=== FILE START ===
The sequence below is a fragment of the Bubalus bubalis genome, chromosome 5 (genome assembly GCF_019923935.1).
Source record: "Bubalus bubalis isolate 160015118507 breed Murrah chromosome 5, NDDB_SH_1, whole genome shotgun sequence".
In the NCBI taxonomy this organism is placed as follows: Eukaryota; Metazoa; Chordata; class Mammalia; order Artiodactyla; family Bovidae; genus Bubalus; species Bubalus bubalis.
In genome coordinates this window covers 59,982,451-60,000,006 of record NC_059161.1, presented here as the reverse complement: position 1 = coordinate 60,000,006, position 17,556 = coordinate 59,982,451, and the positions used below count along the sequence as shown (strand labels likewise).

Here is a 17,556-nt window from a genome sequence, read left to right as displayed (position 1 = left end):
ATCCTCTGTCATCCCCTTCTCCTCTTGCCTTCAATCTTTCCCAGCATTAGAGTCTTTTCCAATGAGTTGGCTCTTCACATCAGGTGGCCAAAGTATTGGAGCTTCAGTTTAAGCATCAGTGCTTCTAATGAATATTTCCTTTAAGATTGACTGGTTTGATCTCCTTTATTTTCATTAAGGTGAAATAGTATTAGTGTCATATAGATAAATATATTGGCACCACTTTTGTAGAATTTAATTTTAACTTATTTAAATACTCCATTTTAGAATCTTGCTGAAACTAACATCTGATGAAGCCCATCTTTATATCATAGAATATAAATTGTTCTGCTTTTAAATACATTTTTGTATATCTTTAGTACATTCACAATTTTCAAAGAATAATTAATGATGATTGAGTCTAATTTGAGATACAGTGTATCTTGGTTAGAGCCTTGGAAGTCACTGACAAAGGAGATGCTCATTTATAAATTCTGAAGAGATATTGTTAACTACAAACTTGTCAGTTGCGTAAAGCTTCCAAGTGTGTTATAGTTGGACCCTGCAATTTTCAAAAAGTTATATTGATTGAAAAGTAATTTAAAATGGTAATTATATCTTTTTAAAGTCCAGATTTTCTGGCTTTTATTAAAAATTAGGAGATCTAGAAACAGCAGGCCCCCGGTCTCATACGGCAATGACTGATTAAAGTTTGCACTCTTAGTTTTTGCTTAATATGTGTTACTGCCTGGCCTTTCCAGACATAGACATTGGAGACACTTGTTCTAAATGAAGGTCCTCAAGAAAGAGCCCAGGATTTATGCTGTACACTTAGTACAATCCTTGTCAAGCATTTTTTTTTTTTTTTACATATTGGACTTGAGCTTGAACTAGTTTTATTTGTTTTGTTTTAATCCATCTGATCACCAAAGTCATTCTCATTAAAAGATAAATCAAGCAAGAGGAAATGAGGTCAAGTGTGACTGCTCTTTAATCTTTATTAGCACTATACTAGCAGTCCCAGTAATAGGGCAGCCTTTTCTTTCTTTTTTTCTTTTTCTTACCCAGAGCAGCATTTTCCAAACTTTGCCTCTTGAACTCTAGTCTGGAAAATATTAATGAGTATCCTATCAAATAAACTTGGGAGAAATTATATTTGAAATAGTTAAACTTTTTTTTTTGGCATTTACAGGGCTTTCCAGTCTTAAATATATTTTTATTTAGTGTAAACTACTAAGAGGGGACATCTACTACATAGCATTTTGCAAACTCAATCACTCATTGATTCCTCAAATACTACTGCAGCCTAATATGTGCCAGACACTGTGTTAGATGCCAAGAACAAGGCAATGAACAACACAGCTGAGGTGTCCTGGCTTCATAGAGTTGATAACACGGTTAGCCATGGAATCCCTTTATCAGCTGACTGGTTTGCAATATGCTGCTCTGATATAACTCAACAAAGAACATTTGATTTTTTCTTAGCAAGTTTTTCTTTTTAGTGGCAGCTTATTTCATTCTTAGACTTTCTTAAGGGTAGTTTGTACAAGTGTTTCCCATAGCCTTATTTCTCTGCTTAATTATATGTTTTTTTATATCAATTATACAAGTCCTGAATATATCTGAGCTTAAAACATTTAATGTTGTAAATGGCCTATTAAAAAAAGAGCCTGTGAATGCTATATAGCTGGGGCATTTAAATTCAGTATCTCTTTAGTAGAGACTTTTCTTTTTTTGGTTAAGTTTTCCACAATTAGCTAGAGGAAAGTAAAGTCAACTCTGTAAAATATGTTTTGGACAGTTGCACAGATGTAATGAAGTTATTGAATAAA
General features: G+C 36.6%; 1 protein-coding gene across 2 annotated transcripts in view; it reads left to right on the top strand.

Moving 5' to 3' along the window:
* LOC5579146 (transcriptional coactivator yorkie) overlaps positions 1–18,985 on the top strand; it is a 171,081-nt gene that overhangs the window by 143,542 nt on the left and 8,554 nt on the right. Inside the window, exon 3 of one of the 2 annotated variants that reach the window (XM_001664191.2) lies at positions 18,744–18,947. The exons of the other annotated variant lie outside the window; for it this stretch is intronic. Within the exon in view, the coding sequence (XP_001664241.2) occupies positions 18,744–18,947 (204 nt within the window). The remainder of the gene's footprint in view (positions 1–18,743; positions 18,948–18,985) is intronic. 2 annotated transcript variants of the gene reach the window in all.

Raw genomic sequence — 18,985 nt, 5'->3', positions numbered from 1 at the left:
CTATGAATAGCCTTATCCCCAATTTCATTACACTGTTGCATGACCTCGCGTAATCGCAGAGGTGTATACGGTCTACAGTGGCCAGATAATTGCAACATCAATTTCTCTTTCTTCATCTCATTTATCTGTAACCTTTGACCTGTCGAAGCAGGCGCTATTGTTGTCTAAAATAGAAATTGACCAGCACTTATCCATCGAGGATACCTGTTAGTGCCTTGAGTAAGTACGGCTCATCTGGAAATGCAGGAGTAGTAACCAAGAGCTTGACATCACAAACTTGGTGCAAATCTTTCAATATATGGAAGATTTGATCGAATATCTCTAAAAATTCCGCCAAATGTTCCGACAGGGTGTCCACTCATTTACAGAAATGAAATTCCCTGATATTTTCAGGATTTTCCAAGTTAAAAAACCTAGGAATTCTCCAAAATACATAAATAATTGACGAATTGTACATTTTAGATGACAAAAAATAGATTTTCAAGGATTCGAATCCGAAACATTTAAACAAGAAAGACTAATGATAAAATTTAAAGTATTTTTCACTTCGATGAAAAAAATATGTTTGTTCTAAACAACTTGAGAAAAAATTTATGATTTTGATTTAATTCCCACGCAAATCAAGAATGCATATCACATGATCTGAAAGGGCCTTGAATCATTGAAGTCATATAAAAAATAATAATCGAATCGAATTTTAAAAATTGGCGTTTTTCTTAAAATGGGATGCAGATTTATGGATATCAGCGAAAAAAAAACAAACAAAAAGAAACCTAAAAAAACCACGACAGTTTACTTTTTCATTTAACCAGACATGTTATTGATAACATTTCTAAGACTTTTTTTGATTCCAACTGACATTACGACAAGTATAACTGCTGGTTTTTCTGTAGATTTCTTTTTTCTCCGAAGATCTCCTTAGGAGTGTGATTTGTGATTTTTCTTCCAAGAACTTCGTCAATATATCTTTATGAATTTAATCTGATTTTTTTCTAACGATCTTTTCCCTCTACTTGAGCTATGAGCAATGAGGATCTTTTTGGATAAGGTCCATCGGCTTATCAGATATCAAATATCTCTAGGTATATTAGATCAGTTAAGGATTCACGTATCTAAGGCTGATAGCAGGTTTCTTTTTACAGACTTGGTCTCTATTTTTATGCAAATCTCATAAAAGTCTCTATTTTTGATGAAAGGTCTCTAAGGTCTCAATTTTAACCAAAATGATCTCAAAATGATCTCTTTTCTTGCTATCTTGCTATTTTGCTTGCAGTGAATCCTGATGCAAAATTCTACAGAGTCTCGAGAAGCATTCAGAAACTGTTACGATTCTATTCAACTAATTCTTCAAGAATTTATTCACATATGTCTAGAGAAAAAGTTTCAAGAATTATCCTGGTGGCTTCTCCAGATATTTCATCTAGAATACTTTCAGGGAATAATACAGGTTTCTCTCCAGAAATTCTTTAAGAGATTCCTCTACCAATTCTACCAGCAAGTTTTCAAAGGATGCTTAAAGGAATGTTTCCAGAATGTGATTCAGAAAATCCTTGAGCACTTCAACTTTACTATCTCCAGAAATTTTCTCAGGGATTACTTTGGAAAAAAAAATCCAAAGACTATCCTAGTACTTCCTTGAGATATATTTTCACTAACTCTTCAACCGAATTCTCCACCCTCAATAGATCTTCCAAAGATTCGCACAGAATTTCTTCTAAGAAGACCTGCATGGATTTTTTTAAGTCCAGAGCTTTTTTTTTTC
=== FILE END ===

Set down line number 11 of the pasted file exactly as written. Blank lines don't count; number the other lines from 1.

CTATGAATAGCCTTATCCCCAATTTCATTACACTGTTGCATGACCTCGCGTAATCGCAGAGGTGTATACGGTCTACAGTGGCCAGATAATTGCAACATCAATTTCTCTTTCTTCATCTCATTTATCTGTAACCTTTGACCTGTCGAAGCAGGCGCTATTGTTGTCTAAAATAGAAATTGACCAGCACTTATCCATCGAGGATACCTGTTAGTGCCTTGAGTAAGTACGGCTCATCTGGAAATGCAGGAGTAGTAACCAAGAGCTTGACATCACAAACTTGGTGCAAATCTTTCAATATATGGAAGATTTGATCGAATATCTCTAAAAATTCCGCCAAATGTTCCGACAGGGTGTCCACTCATTTACAGAAATGAAATTCCCTGATATTTTCAGGATTTTCCAAGTTAAAAAACCTAGGAATTCTCCAAAATACATAAATAATTGACGAATTGTACATTTTAGATGACAAAAAATAGATTTTCAAGGATTCGAATCCGAAACATTTAAACAAGAAAGACTAATGATAAAATTTAAAGTATTTTTCACTTCGATGAAAAAAATATGTTTGTTCTAAACAACTTGAGAAAAAATTTATGATTTTGATTTAATTCCCACGCAAATCAAGAATGCATATCACATGATCTGAAAGGGCCTTGAATCATTGAAGTCATATAAAAAATAATAATCGAATCGAATTTTAAAAATTGGCGTTTTTCTTAAAATGGGATGCAGATTTATGGATATCAGCGAAAAAAAAACAAACAAAAAGAAACCTAAAAAAACCACGACAGTTTACTTTTTCATTTAACCAGACATGTTATTGATAACATTTCTAAGACTTTTTTTGATTCCAACTGACATTACGACAAGTATAACTGCTGGTTTTTCTGTAGATTTCTTTTTTCTCCGAAGATCTCCTTAGGAGTGTGATTTGTGATTTTTCTTCCAAGAACTTCGTCAATATATCTTTATGAATTTAATCTGATTTTTTTCTAACGATCTTTTCCCTCTACTTGAGCTATGAGCAATGAGGATCTTTTTGGATAAGGTCCATCGGCTTATCAGATATCAAATATCTCTAGGTATATTAGATCAGTTAAGGATTCACGTATCTAAGGCTGATAGCAGGTTTCTTTTTACAGACTTGGTCTCTATTTTTATGCAAATCTCATAAAAGTCTCTATTTTTGATGAAAGGTCTCTAAGGTCTCAATTTTAACCAAAATGATCTCAAAATGATCTCTTTTCTTGCTATCTTGCTATTTTGCTTGCAGTGAATCCTGATGCAAAATTCTACAGAGTCTCGAGAAGCATTCAGAAACTGTTACGATTCTATTCAACTAATTCTTCAAGAATTTATTCACATATGTCTAGAGAAAAAGTTTCAAGAATTATCCTGGTGGCTTCTCCAGATATTTCATCTAGAATACTTTCAGGGAATAATACAGGTTTCTCTCCAGAAATTCTTTAAGAGATTCCTCTACCAATTCTACCAGCAAGTTTTCAAAGGATGCTTAAAGGAATGTTTCCAGAATGTGATTCAGAAAATCCTTGAGCACTTCAACTTTACTATCTCCAGAAATTTTCTCAGGGATTACTTTGGAAAAAAAAATCCAAAGACTATCCTAGTACTTCCTTGAGATATATTTTCACTAACTCTTCAACCGAATTCTCCACCCTCAATAGATCTTCCAAAGATTCGCACAGAATTTCTTCTAAGAAGACCTGCATGGATTTTTTTAAGTCCAGAGCTTTTTTTTTTC